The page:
niors should get to leave during lunch,” said senior Julia Snow. This is one of the main complaints among seniors when asked what privileges they think they should have. Currently no students are allowed to leave school during lunch. “We can leave to eat food for lunch. We’re old enough to make our own decisions without getting in trouble,” said senior Edin Bracic. If a senior is able to meet the requirements currently in place for the Viking Pass and prove that they are mature enough to handle leaving school during lab, then they should be allowed other privileges as well. Leaving for lunch would give students time to relax without being confined in the commons where things can get loud and very hectic.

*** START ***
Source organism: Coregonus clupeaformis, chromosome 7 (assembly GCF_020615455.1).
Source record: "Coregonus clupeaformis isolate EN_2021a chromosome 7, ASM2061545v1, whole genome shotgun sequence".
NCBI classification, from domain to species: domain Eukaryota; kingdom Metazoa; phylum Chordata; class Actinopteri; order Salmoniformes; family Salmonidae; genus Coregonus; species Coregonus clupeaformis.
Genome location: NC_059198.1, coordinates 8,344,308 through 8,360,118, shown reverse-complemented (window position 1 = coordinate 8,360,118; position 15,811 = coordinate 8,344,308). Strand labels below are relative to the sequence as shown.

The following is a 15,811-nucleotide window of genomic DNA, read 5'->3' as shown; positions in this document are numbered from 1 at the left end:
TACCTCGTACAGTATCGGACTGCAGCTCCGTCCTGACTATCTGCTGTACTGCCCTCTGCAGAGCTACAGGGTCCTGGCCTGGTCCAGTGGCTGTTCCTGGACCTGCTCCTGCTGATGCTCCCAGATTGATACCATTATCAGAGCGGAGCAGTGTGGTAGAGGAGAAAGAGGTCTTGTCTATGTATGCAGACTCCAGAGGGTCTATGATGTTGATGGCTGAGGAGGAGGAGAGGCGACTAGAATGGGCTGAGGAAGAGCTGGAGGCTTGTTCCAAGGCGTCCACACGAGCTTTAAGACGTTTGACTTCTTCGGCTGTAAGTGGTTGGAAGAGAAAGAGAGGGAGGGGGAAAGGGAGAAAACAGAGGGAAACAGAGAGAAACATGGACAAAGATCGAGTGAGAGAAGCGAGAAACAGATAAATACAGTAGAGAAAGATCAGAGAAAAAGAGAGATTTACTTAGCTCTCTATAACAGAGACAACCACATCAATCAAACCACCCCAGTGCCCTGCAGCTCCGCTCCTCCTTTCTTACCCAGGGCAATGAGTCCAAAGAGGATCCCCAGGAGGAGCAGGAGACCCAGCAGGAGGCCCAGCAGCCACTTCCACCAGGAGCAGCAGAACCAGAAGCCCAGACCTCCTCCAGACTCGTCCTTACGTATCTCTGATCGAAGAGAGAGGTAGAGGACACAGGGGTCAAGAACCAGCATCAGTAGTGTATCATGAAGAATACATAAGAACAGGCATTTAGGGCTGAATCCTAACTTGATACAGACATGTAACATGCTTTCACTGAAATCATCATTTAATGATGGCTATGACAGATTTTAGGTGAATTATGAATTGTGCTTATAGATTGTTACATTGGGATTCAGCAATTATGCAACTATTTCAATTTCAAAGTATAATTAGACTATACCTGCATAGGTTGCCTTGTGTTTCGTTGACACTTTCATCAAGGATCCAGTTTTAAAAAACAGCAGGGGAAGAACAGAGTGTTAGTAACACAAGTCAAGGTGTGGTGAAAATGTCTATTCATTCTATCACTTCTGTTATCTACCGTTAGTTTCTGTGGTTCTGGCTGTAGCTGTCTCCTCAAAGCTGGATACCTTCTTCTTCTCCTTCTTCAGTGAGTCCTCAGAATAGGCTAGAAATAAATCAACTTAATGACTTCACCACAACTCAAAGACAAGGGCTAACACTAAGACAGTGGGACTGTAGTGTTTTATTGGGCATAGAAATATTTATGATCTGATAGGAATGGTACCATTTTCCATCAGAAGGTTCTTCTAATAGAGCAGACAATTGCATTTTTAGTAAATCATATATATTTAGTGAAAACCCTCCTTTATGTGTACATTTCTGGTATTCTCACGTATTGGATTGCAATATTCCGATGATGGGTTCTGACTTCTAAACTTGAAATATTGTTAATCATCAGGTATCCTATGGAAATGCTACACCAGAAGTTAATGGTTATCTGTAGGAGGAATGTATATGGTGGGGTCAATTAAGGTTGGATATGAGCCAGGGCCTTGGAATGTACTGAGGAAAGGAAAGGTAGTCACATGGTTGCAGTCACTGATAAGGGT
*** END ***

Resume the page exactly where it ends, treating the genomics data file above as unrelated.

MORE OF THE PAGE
Senior Elizabeth Tran thinks the food offered at school is not very nutritious. She said, “We can get a better lunch” at restaurants near school or go home for food. Seniors could visit different restaurants and have a wider variety of food to choose from. Even though not all of the food nearby is healthy, seniors should be able to make the choice on where and what they want to eat. Soon, they will be going off to college and have to make that choice on their own. Now would be a good time to practice that decision making and break into good habits. In the near future, changes may be made to enhance the seniors’ privileges. Dr. Cain said that she is “still open to new ideas; there is some improvement [that could be done].” However, she also believes that if a person is “new somewhere, you don’t change things right away. It takes time.”